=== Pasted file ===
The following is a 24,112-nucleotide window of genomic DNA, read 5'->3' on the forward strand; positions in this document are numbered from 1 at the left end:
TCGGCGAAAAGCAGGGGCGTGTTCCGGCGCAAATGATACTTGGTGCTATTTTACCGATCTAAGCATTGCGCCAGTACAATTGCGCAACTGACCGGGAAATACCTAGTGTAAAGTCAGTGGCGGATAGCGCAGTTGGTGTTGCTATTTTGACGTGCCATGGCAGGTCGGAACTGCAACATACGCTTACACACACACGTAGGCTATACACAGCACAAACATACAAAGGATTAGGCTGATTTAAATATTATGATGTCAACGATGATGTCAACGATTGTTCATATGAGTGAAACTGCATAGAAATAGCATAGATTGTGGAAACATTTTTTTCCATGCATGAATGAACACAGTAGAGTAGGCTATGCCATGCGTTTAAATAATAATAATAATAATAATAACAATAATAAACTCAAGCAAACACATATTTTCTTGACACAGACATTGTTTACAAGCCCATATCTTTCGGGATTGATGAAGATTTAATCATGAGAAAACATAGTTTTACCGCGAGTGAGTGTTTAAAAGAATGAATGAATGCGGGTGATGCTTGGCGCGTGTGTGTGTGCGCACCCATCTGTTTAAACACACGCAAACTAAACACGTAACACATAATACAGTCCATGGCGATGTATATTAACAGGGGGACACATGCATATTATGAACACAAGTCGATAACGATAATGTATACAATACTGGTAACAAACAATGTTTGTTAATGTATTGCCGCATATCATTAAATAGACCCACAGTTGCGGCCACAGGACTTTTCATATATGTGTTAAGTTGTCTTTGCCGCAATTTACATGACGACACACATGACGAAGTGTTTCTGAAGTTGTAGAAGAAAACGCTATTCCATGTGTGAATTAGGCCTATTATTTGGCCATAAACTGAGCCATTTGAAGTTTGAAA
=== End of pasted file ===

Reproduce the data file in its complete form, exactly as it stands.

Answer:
The following is a 24,112-nucleotide window of genomic DNA, read 5'->3' on the forward strand; positions in this document are numbered from 1 at the left end:
TCGGCGAAAAGCAGGGGCGTGTTCCGGCGCAAATGATACTTGGTGCTATTTTACCGATCTAAGCATTGCGCCAGTACAATTGCGCAACTGACCGGGAAATACCTAGTGTAAAGTCAGTGGCGGATAGCGCAGTTGGTGTTGCTATTTTGACGTGCCATGGCAGGTCGGAACTGCAACATACGCTTACACACACACGTAGGCTATACACAGCACAAACATACAAAGGATTAGGCTGATTTAAATATTATGATGTCAACGATGATGTCAACGATTGTTCATATGAGTGAAACTGCATAGAAATAGCATAGATTGTGGAAACATTTTTTTCCATGCATGAATGAACACAGTAGAGTAGGCTATGCCATGCGTTTAAATAATAATAATAATAATAATAACAATAATAAACTCAAGCAAACACATATTTTCTTGACACAGACATTGTTTACAAGCCCATATCTTTCGGGATTGATGAAGATTTAATCATGAGAAAACATAGTTTTACCGCGAGTGAGTGTTTAAAAGAATGAATGAATGCGGGTGATGCTTGGCGCGTGTGTGTGTGCGCACCCATCTGTTTAAACACACGCAAACTAAACACGTAACACATAATACAGTCCATGGCGATGTATATTAACAGGGGGACACATGCATATTATGAACACAAGTCGATAACGATAATGTATACAATACTGGTAACAAACAATGTTTGTTAATGTATTGCCGCATATCATTAAATAGACCCACAGTTGCGGCCACAGGACTTTTCATATATGTGTTAAGTTGTCTTTGCCGCAATTTACATGACGACACACATGACGAAGTGTTTCTGAAGTTGTAGAAGAAAACGCTATTCCATGTGTGAATTAGGCCTATTATTTGGCCATAAACTGAGCCATTTGAAGTTTGAAA